ROCm Testing Setup

We’ve touched on the topic of testing ROCm in the past and I want to continue that discussion in a more specific way. I’m deliberately avoiding any discussion on where tests should run and for the moment, I’m working with the assumption that Testing Farm + EC2 (and by extension, tft for the high level specification and launching) is going to be sufficient for our needs on a high level, at least in the short term.

I’m starting to look at automated testing of ROCm packages and the first questions I’m hitting are:

  1. What do we want to run for testing?
  2. How do we want to run the tests
  3. Where should the test code live

What To Run for Testing

I think that the easiest thing to do and the best place to start is with the test suites which are part of the ROCm components. The rocm-examples repository might be another interesting place to try but I see that as less valuable than the component testsuites and something that could be added later.

How do we want to run the tests?

The two solutions linked to from the Fedora CI docs are beakerlib and avocado. restraint is likely another option as it’s designed to be a drop-in replacement for beakerlib.

In my mind, there’s still a non-zero chance that we’ll end up wanting to run at least some of the tests in beaker and I can’t think of a good reason to not use beakerlib/restraint so I’m leaning towards using one of them. Any other thoughts on what to use for a framework/runner/whatever your preferred terminology for this type of tool is?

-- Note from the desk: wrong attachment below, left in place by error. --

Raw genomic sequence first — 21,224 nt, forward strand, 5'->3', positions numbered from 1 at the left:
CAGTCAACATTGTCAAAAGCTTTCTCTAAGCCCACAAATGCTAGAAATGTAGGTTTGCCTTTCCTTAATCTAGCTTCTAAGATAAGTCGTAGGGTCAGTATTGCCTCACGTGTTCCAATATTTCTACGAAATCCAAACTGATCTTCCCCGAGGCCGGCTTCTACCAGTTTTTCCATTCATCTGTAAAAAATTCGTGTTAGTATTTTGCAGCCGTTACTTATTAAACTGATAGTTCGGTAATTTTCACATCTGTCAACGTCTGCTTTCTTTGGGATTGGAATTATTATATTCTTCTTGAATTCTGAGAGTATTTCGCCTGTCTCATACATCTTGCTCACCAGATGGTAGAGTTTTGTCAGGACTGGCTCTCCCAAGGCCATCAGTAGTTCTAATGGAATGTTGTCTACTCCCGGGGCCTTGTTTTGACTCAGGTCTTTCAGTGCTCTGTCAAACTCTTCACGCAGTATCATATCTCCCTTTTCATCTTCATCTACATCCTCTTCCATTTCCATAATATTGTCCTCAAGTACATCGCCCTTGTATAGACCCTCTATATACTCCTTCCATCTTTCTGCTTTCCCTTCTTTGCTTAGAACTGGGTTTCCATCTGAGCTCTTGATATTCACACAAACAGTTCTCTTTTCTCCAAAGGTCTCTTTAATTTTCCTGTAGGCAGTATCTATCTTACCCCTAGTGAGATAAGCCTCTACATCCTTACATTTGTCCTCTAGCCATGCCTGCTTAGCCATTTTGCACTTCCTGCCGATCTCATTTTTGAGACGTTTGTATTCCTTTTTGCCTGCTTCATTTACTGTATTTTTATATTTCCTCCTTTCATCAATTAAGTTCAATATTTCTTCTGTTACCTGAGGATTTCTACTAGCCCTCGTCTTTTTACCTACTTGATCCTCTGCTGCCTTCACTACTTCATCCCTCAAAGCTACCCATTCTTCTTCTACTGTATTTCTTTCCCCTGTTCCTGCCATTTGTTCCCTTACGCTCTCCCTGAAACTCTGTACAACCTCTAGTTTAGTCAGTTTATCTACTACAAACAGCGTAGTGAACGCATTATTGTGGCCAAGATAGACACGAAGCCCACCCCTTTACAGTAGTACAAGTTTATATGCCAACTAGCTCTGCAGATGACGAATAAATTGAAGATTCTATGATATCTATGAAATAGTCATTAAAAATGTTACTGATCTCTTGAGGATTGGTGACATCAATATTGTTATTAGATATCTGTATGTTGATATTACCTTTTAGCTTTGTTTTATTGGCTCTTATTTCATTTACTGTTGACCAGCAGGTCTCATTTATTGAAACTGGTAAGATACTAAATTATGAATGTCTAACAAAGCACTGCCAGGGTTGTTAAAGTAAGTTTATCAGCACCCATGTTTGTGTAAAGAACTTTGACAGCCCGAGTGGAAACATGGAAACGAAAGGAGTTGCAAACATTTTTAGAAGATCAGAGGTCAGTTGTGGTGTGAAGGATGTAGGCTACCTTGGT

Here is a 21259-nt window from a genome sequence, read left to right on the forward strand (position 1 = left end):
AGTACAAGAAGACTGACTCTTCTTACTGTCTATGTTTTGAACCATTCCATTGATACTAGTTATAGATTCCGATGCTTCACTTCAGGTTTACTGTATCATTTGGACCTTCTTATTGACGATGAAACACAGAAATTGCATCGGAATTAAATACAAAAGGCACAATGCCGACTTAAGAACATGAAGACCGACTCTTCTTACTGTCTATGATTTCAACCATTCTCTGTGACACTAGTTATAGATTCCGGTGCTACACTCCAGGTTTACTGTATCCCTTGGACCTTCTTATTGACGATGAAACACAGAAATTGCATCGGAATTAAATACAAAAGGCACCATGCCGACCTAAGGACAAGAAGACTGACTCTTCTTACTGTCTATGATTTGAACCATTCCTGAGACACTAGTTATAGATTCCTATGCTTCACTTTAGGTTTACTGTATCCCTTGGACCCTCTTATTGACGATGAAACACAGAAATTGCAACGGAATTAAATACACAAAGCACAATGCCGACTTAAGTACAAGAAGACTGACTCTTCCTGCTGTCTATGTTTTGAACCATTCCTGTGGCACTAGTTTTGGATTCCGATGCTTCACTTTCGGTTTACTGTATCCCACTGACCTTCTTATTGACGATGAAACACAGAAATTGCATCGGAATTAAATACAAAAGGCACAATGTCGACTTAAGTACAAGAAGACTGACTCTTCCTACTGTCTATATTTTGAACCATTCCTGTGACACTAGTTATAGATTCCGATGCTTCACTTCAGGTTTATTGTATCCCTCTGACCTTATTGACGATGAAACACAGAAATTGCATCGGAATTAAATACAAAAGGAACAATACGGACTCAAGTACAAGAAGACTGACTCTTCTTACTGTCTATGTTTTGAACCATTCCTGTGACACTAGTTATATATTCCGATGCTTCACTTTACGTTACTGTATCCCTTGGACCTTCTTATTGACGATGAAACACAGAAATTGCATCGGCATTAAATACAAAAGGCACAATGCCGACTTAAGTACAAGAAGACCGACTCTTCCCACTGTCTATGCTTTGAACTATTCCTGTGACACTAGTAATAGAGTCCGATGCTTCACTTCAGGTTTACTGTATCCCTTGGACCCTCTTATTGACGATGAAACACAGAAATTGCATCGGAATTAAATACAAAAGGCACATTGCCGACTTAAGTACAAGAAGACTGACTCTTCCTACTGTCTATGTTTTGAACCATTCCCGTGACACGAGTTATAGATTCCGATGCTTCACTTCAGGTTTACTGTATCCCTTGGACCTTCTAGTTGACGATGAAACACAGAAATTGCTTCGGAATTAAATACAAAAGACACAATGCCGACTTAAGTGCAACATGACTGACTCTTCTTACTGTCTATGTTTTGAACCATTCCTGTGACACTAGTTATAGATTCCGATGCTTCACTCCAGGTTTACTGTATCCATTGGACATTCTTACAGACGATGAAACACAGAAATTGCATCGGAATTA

Where should the test code live?

My first thought is a project in the ai/ml group in gitlab but pagure is another option. I don’t have any terribly strong opinions on this so long as it works and everyone who needs to can access the test code.


I’d lean towards beaker compatible (beakerlib/restraint), the ai/ml group in gitlab, the ai/ml copr for builds, and tito for packaging. This is the stack I’ve been working towards for PyTorch.

After doing a bit more research, I started working on getting some tests put together.

For now, at least, they live on gitlab.

If you try to run the tests, remember that tmt isn’t exactly forthcoming about what it does with output from tests that are run locally and it doesn’t show any live output from the things its running. You should find the output in /var/tmp/tmt/ but in all honestly, I’d suggest running the individual test with beakerlib at this point - a single test being run locally, not in a VM and without automation doesn’t really gain anything from tmt.

The idea was to start with something that’s already packaged and has an upstream test suite - I decided on rocrand and the test does run but I’m unclear on whether the failures that it reports are valid or not.

I’m not quite convinced that the methodology I used is as good as it could and should be. The tests are not built in koji so what I ended up doing is getting the major and minor versions from the envr, cloning the upstream repo and building the tests against the devel package. After building the tests on the test machine, the tests are run and results are supposed to be returned to the runner.